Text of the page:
Owing its heritage to char siu- the bright red, five-spice seasoned barbecued pork served in Cantonese restaurants, chāshū has become perhaps the world’s favourite ramen topping. This is of course for good reason, meltingly tender succulent meat, braised at a low temperature for hours until the tough connective tissues and collagen have turned into silky soft gelatin, yielding to the slightest pressure from a chopstick. The sweet, juicy layers of fat and moist, savoury meat are enhanced further by leaving them in a soy and sake seasoned broth overnight before being thinly sliced and seared in a hot pan to reawaken the glistening fats and juices hiding within the pork.
Chāshū isn’t only enjoyed with soup and noodles however, and one of our favourite ways to eat it is on top of a big bowl of rice as a chāshūdon. Combined with other noodle toppings such as boiled eggs, pink pickled ginger and spicy Korean radish kimchi, you have a dish that gives you the same satisfaction as a deep bowl of brothy noodles but with a lot less effort.
Steaming hot crescent moons, an aromatic mixture of juicy pork, cabbage and garlic chives encased within a chewy skin, fried on one side until shatteringly crisp and served with a slightly sour dipping sauce. Gyoza have become an integral and hugely popular part of nearly every ramenya’s menu, finding their place as an almost essential accompaniment to the deep, nourishing bowls of noodles. When cooked poorly they can drag down a memorable dish of ramen, but if cooked well, with consideration and care, they have the power to raise a lacklustre meal to giddy heights, providing a contrasting texture to the silky noodles and soothing broth. High quality frozen gyoza wrappers are available in most oriental supermarkets these days, meaning that home-made dumplings are more achievable than ever before, and while the filling and pleating of the little parcels can take a while to get used to, there’s a huge amount of satisfaction to be had when you gaze upon a tray of your handiwork.
Hanetsuki gyoza are a recent variation of these classic pot-stickers, where a number of plump, steamed dumplings are fused together in a hot pan with a thin mixture of flour and water. This batter crisps and darkens to form lacey skirts or wings (hane) around the edges of each dumpling, creating more surface area for crunchy, brittle bubbles to form and when placed in the middle of the table, it makes a fantastic tear-and-share style dish, perfect for relaxed dining with friends.
During the twentieth century a large number of Sichuan immigrants made their way to Japan, taking with them their own cuisine and eventually opening up restaurants catering to their fellow countrymen. As time went on, the prickly, spicy dishes that the Sichuan province is famous for changed to suit the local tastes, gone were the copious amounts of dried chillies, pungent garlic and mouth-numbing peppercorns, instead replacing them with savoury miso, aromatic sake and sweet mirin. One popular dish which received this transformation was mapo doufu or pock-marked beancurd; originally a sweat-inducingly hot, oil based sauce with pork and soothing pieces of beancurd to take the edge off the spiciness. The Japanese version of the dish is a much more mellow affair, sweet and salty with a slight hint of chilli-heat, and a thicker, unctuous sauce. This version of mabo tofu has found its place in Japanese cuisine as the nation’s favourite Chinese dish; in a similar way to Britain’s much-loved adaptation of Indian tandoori food, chicken tikka masala, it has evolved from its original form and become a fantastic dish in its own right.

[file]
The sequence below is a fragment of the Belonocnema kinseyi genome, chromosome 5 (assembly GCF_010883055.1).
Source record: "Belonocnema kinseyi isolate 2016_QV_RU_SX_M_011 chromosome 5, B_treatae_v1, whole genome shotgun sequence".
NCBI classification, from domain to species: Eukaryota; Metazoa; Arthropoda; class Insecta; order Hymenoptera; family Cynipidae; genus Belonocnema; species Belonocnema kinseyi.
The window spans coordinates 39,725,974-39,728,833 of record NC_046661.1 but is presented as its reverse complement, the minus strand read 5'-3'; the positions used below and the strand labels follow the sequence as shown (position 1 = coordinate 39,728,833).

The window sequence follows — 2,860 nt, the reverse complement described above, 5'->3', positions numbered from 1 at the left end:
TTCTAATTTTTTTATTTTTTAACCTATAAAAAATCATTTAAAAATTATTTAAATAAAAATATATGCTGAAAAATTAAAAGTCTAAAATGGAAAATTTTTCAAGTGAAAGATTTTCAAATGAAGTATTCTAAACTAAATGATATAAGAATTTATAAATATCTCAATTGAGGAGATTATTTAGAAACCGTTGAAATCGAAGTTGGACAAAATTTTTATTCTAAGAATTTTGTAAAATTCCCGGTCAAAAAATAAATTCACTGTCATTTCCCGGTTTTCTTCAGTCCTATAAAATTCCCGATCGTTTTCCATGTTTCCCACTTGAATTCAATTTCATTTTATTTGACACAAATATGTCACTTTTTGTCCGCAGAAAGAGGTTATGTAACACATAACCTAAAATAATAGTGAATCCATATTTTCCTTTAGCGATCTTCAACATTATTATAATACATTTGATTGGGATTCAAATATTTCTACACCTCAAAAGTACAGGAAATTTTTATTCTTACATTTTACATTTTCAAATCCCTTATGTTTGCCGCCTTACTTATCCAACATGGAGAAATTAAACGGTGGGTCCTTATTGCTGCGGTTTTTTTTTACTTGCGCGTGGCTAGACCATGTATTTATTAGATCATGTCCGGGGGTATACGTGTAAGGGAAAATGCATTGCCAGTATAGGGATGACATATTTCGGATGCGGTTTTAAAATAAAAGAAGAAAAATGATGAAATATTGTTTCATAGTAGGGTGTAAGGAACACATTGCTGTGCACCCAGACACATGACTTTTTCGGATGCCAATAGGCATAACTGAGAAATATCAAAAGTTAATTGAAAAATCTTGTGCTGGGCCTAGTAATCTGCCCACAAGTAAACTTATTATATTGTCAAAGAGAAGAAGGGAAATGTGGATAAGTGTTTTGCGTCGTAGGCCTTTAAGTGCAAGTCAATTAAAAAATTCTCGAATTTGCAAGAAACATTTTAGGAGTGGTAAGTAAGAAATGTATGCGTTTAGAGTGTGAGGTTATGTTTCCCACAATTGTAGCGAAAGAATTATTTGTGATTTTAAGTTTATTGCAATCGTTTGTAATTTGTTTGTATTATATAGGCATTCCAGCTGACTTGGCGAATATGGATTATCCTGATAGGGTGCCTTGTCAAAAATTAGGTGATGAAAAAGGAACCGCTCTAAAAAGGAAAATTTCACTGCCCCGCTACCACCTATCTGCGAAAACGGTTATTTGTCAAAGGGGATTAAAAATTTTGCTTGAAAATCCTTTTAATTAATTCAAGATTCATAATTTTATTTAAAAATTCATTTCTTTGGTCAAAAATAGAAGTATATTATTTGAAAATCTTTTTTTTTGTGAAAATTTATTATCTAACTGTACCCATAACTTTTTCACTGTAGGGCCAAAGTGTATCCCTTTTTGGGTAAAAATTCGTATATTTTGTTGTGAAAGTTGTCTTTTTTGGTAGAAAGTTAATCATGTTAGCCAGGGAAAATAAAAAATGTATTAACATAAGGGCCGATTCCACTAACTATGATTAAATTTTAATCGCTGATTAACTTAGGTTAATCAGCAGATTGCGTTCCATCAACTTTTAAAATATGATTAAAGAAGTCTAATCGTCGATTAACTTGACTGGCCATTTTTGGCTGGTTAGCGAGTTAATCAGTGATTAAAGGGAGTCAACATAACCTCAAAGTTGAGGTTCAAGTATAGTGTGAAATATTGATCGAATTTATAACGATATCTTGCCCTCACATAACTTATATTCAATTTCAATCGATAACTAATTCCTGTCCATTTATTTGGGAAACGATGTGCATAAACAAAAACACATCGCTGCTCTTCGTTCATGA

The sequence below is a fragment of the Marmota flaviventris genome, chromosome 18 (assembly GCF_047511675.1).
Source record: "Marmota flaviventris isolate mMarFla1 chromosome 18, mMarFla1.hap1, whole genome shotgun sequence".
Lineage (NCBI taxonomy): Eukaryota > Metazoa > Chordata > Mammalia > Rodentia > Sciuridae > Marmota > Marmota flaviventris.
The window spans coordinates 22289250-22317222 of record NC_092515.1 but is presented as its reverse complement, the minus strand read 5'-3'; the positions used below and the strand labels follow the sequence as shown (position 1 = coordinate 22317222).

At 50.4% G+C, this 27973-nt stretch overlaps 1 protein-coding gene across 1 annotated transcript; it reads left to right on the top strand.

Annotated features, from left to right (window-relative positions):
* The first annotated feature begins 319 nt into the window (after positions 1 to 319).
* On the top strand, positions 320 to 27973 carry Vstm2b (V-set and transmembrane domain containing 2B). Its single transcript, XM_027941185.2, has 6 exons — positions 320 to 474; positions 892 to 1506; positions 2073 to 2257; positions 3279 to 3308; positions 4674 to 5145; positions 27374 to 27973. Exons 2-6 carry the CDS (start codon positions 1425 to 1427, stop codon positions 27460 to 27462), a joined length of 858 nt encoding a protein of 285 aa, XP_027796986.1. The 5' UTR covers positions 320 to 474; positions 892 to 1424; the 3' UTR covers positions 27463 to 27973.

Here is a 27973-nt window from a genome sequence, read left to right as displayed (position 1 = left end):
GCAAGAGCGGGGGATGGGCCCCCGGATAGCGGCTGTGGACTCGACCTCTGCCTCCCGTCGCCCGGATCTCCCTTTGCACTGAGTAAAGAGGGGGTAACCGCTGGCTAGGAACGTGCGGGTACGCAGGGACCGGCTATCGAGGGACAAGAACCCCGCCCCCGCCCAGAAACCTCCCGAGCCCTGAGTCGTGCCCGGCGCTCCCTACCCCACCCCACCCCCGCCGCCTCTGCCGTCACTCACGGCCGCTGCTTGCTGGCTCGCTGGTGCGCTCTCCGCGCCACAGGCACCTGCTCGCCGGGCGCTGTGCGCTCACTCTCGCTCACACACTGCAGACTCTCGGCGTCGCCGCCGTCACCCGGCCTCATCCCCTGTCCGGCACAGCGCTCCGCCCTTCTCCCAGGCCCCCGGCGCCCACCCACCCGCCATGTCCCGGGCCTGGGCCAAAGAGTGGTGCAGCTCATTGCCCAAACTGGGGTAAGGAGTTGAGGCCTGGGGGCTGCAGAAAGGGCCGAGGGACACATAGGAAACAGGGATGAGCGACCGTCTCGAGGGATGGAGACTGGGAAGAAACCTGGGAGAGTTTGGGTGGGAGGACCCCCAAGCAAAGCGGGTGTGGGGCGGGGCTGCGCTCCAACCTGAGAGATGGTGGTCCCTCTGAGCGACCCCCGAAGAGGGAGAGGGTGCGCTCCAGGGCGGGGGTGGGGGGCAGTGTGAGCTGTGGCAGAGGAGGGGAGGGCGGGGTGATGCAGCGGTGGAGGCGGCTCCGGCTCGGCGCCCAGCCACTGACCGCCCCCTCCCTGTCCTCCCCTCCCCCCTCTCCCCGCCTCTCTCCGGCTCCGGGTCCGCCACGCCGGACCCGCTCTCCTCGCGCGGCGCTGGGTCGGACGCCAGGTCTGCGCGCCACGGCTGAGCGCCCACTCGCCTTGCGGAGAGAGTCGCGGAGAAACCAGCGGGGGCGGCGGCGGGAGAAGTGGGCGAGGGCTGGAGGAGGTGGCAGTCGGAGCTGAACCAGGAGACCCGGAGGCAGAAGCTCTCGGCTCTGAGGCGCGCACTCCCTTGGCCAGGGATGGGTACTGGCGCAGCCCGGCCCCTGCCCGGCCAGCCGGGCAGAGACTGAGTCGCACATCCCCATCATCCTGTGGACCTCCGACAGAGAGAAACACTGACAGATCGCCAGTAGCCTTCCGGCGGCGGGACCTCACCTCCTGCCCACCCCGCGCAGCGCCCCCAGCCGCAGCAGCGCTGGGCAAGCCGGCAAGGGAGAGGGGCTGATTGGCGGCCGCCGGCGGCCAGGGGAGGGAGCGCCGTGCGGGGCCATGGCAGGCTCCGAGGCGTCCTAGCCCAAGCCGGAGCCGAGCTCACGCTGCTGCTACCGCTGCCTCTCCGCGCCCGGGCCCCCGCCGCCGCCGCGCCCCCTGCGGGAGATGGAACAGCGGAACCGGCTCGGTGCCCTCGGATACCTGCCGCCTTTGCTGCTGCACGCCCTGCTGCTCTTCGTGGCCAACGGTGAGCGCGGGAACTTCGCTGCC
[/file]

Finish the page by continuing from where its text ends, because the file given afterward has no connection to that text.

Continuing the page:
A relatively modern etymological trend in Japan is the use of portmanteau in describing foods, such as anmitsu being a contraction of the words anko and kuromitsu, and in this case mabo tofu donburi- a bowl of rice with a topping- becoming simply mabodon.
In October 2010, in a small unassuming restaurant in Kyoto, I tasted a dish which has haunted my heart ever since (so much so that we named our blog after it). A small hand formed brown kyo-ware bowl, lined with a single shiso leaf, a spoonful of sweet cooking liquid and three cubes of pork belly, braised for hours until the layers of meat, gelatinous skin and fat had reached a meltingly soft texture unlike anything I’d eaten before or since. After some research, we discovered that this beautifully yielding showcase of pork belly at its best was known as Nagasaki pork, or Buta no Kakuni. Kakuni probably started off as a Chinese dish called Dongpo pork, and in its migration to Japan the flavours evolved to suit the local tastes of Kyushu while keeping the same cooking techniques used for centuries prior.
We’ve spent years trying to match the flavour of the kakuni we first encountered in Kyoto, and have finally got it just right. Although we haven’t been able to find a source of shiso leaves here in the UK, we’ve accompanied our kakuni with some young flowering leeks and a dab of tobanjan to give a spicy, fresh counterpoint to balance out the rich pork.